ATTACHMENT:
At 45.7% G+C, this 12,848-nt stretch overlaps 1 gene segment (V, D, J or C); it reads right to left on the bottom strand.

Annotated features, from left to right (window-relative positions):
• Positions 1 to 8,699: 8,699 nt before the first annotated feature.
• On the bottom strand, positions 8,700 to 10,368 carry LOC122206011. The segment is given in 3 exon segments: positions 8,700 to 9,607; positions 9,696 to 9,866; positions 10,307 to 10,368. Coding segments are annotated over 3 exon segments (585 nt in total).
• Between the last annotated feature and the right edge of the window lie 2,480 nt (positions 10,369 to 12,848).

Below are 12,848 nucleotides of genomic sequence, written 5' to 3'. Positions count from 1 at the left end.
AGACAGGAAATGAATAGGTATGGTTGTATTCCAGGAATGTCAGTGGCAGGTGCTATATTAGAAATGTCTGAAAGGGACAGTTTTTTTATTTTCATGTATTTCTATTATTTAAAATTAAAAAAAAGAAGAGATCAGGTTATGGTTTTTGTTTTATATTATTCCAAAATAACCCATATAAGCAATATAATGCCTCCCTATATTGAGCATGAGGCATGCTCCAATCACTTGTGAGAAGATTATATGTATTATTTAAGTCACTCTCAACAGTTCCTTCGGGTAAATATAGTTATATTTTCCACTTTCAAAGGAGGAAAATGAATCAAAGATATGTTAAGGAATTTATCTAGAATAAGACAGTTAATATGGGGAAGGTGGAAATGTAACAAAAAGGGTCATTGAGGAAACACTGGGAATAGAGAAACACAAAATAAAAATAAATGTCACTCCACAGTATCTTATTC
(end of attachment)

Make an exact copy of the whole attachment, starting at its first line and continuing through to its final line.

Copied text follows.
At 45.7% G+C, this 12,848-nt stretch overlaps 1 gene segment (V, D, J or C); it reads right to left on the bottom strand.

Annotated features, from left to right (window-relative positions):
• Positions 1 to 8,699: 8,699 nt before the first annotated feature.
• On the bottom strand, positions 8,700 to 10,368 carry LOC122206011. The segment is given in 3 exon segments: positions 8,700 to 9,607; positions 9,696 to 9,866; positions 10,307 to 10,368. Coding segments are annotated over 3 exon segments (585 nt in total).
• Between the last annotated feature and the right edge of the window lie 2,480 nt (positions 10,369 to 12,848).

Below are 12,848 nucleotides of genomic sequence, written 5' to 3'. Positions count from 1 at the left end.
AGACAGGAAATGAATAGGTATGGTTGTATTCCAGGAATGTCAGTGGCAGGTGCTATATTAGAAATGTCTGAAAGGGACAGTTTTTTTATTTTCATGTATTTCTATTATTTAAAATTAAAAAAAAGAAGAGATCAGGTTATGGTTTTTGTTTTATATTATTCCAAAATAACCCATATAAGCAATATAATGCCTCCCTATATTGAGCATGAGGCATGCTCCAATCACTTGTGAGAAGATTATATGTATTATTTAAGTCACTCTCAACAGTTCCTTCGGGTAAATATAGTTATATTTTCCACTTTCAAAGGAGGAAAATGAATCAAAGATATGTTAAGGAATTTATCTAGAATAAGACAGTTAATATGGGGAAGGTGGAAATGTAACAAAAAGGGTCATTGAGGAAACACTGGGAATAGAGAAACACAAAATAAAAATAAATGTCACTCCACAGTATCTTATTC